Popular cultures always depict black people in a certain type of way. Most of the times, black people are only used as props to their white acquaintances. These stereotypes can be seen a lot in every Hollywood movies and “New York Times appointed” bestseller novels — black women are constantly pictured in mainstream media as sassy, loud, bold, ghetto, and aggressive. All of these picturizations are wrong, obviously black women’s attitudes should never be limited to those roles only. Joe-Issa Rae Diop, or Issa Rae, could never relate to the mainstream media stereotyping of black women. Therefore, she made her own platform to eradicate those limited roles given by popular cultures.
During her college years, Issa made some funny low-resolution videos about the daily life of students living in the dorm. After she graduated from Stanford University with a major in African-American studies, Issa created a web series on YouTube with the title Awkward Black Girl. The first season, started so simple with only a few casts and simple editing method, is ridiculously funny. Beyond funny. The web series lasted for 2 seasons with millions of viewers, and Issa even partnered up with Pharrell Williams for the second season. Awkward Black Girl, as the title says, is about a socially-awkward black girl named Jay (played by Issa Rae) who hates her banal job, racist boss, exasperating colleagues, and life in general. She copes with stress by rapping her own verses and hanging out with her Indian best friend and white boyfriend. The whole web series really cracks me up. Issa gets me laughing so hard every time she narrates the video with her bored voice and punch lines. I will say this again, Awkward Black Girl will make you laugh your ass off. No wonder she got all of the awards and sponsorship for that. Through Awkward Black Girl, Issa Rae wants to point out that black girls are not always sassy, loud, or confident like what most people paint them in movies and novels — they can feel awkward and shy too in social situations. And that’s okay. Awkward Black Girl is hilarious; I say this because it’s genuinely funny. It’s not funny as in “Is this the joke? What are these people be laughing about? Am I supposed to laugh now?” funny, I swear.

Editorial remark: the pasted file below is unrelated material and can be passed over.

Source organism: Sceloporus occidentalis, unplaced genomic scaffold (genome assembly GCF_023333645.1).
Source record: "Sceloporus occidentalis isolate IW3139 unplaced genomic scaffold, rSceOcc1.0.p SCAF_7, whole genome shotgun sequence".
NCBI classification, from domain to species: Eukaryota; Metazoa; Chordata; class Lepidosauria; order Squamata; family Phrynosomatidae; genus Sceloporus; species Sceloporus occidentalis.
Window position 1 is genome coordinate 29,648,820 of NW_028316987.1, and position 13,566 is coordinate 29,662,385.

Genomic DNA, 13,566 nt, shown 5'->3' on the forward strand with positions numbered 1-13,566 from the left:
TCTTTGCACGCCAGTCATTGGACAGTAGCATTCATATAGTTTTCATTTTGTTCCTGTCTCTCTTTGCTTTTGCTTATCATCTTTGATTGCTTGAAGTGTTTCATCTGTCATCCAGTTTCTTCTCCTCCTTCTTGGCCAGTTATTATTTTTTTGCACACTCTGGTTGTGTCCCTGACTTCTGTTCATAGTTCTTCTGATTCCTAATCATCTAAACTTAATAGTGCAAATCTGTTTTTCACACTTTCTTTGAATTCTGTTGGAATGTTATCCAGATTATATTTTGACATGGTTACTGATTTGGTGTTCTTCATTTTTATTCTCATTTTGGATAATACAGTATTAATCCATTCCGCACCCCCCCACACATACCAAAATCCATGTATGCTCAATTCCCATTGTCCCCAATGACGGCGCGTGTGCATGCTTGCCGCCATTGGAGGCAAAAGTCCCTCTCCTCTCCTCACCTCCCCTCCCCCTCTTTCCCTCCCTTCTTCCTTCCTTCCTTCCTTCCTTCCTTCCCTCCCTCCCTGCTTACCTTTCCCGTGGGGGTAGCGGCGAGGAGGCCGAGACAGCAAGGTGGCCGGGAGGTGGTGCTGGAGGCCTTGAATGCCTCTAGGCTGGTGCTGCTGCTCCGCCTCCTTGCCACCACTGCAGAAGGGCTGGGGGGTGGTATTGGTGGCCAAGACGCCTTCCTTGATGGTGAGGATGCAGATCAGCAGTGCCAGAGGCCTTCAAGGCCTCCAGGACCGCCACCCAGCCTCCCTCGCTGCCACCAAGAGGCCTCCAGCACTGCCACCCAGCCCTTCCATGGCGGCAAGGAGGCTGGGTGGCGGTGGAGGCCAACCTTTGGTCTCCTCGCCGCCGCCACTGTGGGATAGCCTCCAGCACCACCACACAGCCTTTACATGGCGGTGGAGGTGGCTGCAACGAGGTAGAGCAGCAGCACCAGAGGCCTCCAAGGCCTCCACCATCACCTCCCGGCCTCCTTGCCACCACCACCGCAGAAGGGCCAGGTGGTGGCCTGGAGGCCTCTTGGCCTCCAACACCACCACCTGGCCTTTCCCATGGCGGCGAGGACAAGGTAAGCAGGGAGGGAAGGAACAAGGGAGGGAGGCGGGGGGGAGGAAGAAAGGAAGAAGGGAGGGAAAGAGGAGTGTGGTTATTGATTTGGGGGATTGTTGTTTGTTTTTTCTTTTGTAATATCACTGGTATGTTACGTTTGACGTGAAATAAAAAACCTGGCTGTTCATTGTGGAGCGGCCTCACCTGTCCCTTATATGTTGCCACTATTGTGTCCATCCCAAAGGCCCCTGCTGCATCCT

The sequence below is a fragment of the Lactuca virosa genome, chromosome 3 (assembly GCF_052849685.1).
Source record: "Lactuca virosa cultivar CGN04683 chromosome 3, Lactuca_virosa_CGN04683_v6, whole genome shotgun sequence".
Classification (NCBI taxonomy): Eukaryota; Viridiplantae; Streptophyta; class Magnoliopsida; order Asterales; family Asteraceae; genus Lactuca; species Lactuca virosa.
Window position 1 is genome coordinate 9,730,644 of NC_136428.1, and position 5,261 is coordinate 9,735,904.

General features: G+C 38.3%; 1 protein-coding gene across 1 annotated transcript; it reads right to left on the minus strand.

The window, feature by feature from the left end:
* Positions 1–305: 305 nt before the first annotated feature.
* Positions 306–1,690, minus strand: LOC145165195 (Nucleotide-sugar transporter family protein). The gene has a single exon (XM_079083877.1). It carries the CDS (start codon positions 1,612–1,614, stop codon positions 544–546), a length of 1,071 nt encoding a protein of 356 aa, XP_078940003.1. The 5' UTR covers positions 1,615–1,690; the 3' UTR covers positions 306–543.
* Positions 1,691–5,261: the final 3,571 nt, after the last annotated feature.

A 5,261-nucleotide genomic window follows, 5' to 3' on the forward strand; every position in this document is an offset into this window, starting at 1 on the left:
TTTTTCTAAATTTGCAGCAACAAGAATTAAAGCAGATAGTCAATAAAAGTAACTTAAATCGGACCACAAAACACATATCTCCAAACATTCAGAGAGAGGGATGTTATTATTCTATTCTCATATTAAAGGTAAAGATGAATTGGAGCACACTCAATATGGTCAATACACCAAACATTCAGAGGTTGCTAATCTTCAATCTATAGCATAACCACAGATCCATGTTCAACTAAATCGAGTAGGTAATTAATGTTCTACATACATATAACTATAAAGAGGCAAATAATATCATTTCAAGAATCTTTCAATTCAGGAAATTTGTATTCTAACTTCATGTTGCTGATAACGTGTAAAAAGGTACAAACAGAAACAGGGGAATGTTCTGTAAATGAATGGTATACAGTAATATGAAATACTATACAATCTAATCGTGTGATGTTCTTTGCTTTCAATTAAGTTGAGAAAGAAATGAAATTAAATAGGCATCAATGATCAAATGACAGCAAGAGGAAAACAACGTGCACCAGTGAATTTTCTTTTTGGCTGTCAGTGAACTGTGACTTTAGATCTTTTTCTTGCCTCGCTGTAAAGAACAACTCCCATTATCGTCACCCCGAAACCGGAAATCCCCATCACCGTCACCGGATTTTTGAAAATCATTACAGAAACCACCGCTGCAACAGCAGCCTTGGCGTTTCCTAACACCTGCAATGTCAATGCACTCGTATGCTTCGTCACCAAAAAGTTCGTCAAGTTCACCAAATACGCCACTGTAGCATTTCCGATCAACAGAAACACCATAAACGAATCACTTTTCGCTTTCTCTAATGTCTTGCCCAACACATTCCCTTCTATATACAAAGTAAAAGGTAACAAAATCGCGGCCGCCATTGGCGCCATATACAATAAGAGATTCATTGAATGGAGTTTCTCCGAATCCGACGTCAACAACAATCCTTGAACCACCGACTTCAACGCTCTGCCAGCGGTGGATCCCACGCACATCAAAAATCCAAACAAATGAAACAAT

Issa Rae’s newest project is her TV show Insecure, which is on HBO. The show’s general plot is about capturing the lives and struggles of black millennials, as real as possible. Insecure centers on the life of Issa (Issa Rae) and Molly (Yvonne Orji). Mainstream media assumes black women as strong and confident, yet Issa and Molly are insecure as fuck. Issa is insecure about her relationship and job, while Molly — although she’s already had her bomb career — is insecure about her broken pussy. Issa, who knows that she is a professional when it comes down to teaching kids from the hood, still feels insecure when her colleagues talk behind her back. The thing from the show that gets on my nerves is Issa’s boyfriend, Lawrence (Jay Ellis). He’s been getting his shit together for 4 years with zero outcome. He drowns himself in unemployment and refuses low-wage jobs since he owns a college degree. Lawrence sulks around, refuses to be productive, and even forgets Issa’s birthday. When he finally gets a job after 4 years, it’s only from motherfucking Best Buy. No wonder Issa cheats with her high school crush who supports her musical ability, right? Yet most men viewers, who mostly cheat all the fucking time, are so butt-hurt and bewildered with the fact that Issa cheats on he-ain’t-shit Lawrence. It gets on my nerves that Lawrence becomes very productive and caring RIGHT AFTER Issa cheats on him. Anyways….. Insecure‘s soundtrack is amazing, even President Obama said so. This show even got nominated for Golden Globes!!
Issa Rae really is a massive inspiration, such a beautiful person inside and out. From making homemade videos about her dorm life, she is now out there entertaining millions of people with her humor — just a couple weeks ago, she even got invited to the White House! Obviously her shows and experiences are more relatable to black girls, yet I’m just struck in awe! She really did that: making her own platform and breaking all of the limiting black girls stereotypes. I’ve probably said this over and over again, but let me just say this for one last time: Issa Rae is hilarious, beautiful, inspiring, down-to-earth, and amazing. Just look at her smile!